Whatever happened to ThisIsBlythe?
How the site that started it all became big pile of scam
Any newcomer to the Blythe doll hobby is likely to stumble across thisisblythe(dot)com. Sadly, it’s now nothing more than a scammy site that sells knock-off dolls for an eye-watering markup. You can easily get the same fake Blythe dolls on eBay or AliExpress for a fraction of what they charge.
The worst part is that the knock-off dolls are only the tip of the iceberg. They also steal images of one of a kind artist Blythe customisations and “sell” them for a huge markup. Only they not only don’t have those dolls in stock, they also have no way of getting most of those dolls in stock. So any customer putting their money down on those is going to be disappointed to the tune of hundreds of dollars. Bleak.
But this wasn’t always the case.
Back in the early 2000s this site was owned by the one and only Gina Garan. Gina Garan was responsible for Blythe’s resurgence after her photography books This Is Blythe and Blythe Style re-invigorated interested in Blythe among doll collectors.
I won’t go into the history of Blythe here because many others have already done a much better job than me already. I’m here to talk about how THE site for all things Blythe ended up as nothing more than a tacky site shilling counterfeit goods.
Long story short, thisisblythe(dot)com and Gina Garan were victims of domain sniping.
Domain sniping is a practice where someone waits for the registration of a domain they want to lapse, and quickly registers it to themselves before the original owner can re-register it. Before 2013 it was a common way for people in the know to make a quick buck by extorting the original owner for money to hand the domain back, or gain internet clout by grabbing well-known domains under the noses of the large and powerful companies that owned them. Some people actually made a living just from sniping domains from their rightful owners.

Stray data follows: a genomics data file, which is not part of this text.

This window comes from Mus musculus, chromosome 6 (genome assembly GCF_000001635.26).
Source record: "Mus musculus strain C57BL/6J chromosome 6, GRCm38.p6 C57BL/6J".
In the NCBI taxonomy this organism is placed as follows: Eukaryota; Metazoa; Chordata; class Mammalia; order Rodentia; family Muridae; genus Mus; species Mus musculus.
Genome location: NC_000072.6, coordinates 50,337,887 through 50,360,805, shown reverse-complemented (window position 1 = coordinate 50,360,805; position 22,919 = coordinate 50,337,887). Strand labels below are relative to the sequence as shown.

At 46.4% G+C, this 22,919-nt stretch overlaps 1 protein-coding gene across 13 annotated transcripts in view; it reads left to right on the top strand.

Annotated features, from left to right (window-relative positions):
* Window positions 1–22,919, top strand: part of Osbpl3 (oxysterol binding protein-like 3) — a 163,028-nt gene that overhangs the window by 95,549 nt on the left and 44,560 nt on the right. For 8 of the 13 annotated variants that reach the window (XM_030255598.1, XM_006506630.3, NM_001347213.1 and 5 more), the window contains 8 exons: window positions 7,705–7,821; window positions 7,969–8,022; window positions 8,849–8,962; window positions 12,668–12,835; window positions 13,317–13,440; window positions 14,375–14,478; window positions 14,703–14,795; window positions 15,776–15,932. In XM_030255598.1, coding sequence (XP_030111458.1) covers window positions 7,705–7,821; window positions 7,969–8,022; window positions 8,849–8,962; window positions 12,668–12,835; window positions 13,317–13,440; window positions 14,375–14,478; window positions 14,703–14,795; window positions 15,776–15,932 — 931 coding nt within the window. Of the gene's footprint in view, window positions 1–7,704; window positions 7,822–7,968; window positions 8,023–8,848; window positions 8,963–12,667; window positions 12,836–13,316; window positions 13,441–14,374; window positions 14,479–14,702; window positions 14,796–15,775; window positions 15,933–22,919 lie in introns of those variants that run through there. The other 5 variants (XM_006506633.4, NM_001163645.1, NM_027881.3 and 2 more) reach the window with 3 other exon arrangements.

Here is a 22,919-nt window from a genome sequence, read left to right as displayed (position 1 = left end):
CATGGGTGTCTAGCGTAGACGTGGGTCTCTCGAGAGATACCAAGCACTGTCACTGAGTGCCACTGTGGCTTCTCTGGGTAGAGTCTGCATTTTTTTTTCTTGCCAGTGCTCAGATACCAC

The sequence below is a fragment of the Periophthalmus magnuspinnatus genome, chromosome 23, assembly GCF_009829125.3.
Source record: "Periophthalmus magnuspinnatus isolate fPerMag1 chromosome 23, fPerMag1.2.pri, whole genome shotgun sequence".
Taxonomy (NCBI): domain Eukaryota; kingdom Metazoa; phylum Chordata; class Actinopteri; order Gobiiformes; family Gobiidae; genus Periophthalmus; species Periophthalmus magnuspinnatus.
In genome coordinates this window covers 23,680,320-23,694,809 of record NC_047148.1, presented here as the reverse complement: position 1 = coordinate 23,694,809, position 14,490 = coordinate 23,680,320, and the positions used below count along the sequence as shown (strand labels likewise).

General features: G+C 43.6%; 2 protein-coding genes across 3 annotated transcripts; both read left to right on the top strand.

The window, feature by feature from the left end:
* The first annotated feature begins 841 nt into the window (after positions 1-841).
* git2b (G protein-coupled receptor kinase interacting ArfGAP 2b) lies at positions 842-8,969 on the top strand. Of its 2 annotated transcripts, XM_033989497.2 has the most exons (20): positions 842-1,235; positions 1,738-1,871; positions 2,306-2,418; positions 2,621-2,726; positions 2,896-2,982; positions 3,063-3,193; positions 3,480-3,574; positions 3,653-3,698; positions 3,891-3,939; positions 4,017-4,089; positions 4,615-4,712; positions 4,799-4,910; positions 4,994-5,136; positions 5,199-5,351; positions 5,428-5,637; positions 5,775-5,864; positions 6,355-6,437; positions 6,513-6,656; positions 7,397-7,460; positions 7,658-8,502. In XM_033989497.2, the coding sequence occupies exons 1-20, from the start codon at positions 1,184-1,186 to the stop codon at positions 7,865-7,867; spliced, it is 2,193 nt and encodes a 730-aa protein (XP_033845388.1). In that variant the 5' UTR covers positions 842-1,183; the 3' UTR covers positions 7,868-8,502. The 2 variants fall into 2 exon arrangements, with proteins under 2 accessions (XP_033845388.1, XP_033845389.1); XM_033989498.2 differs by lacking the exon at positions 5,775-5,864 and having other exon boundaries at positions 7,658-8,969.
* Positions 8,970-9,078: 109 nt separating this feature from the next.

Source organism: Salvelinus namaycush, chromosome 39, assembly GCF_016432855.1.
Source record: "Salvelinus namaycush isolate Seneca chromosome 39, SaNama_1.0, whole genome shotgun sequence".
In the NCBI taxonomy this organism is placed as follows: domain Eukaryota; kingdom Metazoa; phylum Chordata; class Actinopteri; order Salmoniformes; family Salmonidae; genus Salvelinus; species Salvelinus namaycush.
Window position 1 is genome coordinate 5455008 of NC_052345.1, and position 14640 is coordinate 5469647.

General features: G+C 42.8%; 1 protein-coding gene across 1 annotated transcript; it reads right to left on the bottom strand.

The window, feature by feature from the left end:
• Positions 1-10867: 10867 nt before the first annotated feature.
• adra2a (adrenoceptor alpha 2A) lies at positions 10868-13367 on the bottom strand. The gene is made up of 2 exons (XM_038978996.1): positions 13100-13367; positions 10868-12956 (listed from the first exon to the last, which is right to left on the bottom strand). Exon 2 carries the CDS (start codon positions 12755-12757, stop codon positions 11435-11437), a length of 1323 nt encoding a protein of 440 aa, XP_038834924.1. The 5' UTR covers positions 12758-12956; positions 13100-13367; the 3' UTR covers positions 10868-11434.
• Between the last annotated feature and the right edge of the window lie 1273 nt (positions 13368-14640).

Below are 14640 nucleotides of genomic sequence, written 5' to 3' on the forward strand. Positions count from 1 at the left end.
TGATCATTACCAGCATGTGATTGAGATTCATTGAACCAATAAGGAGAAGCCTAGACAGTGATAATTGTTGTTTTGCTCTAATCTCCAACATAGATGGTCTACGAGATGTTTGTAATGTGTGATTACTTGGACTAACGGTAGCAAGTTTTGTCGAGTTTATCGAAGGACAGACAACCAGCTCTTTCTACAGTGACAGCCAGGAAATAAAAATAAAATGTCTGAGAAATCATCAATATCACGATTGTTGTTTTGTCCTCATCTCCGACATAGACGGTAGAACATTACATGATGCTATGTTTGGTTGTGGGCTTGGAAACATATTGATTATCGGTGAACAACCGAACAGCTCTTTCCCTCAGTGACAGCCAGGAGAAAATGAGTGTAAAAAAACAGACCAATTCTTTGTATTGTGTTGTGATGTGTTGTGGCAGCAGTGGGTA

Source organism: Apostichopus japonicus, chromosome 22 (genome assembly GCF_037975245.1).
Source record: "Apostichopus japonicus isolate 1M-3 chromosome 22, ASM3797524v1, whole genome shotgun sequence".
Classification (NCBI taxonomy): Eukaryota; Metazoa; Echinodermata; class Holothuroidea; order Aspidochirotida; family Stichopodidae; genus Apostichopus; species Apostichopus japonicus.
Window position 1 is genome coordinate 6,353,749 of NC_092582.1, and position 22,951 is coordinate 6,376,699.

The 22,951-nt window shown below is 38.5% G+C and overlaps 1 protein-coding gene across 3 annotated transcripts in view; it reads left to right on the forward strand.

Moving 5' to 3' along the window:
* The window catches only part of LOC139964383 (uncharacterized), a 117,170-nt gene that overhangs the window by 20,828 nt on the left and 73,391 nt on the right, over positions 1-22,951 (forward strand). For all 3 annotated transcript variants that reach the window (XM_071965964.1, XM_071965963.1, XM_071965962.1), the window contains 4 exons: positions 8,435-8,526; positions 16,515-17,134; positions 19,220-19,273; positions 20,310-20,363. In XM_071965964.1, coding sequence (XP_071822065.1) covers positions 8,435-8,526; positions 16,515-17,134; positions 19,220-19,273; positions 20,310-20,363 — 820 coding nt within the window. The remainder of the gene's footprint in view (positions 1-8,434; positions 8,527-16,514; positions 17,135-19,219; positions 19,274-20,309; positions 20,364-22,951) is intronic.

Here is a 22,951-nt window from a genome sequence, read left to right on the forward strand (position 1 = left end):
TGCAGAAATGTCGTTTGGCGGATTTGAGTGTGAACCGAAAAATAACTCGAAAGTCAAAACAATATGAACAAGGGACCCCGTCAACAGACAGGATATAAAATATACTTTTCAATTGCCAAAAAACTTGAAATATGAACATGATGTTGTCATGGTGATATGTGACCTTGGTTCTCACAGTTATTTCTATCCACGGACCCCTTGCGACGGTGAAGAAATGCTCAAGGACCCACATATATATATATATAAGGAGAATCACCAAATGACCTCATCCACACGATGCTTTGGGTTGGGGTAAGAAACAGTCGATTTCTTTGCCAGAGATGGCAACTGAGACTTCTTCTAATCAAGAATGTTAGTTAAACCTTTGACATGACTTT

Thankfully, after 2013 domain registrars had to comply with the ICANN rules that gave original domain owners a 30 day redemption period after their registration lapses, as well as reminders about domains due to expire. But that was too late for thisisblythe(dot)com.
At some point before 2013 the domain registration for thisisblythe(dot)com very briefly lapsed. But before Gina Garan could finish renewing her registration, the snipers had already stolen the domain out from under her. Sadly, there was no way for her to get the domain back, and it’s been under the control of these sleezy con-artists ever since.
But who are these domain snipers?
Well, that’s a whole can of worms I’ve had a lot of fun opening.
Firstly, it’s important to note that none of the business information provided by the site is real. It’s also not possible to look at the domain registration to find out who the domain owners are as they’ve used a domain proxy service to register with the domain registrar GoDaddy in order to hide their real identity.
The site now claims to be run by a “Jenna Anderson”. Jenna Anderson used to show up on the thisisblythe site looking like this: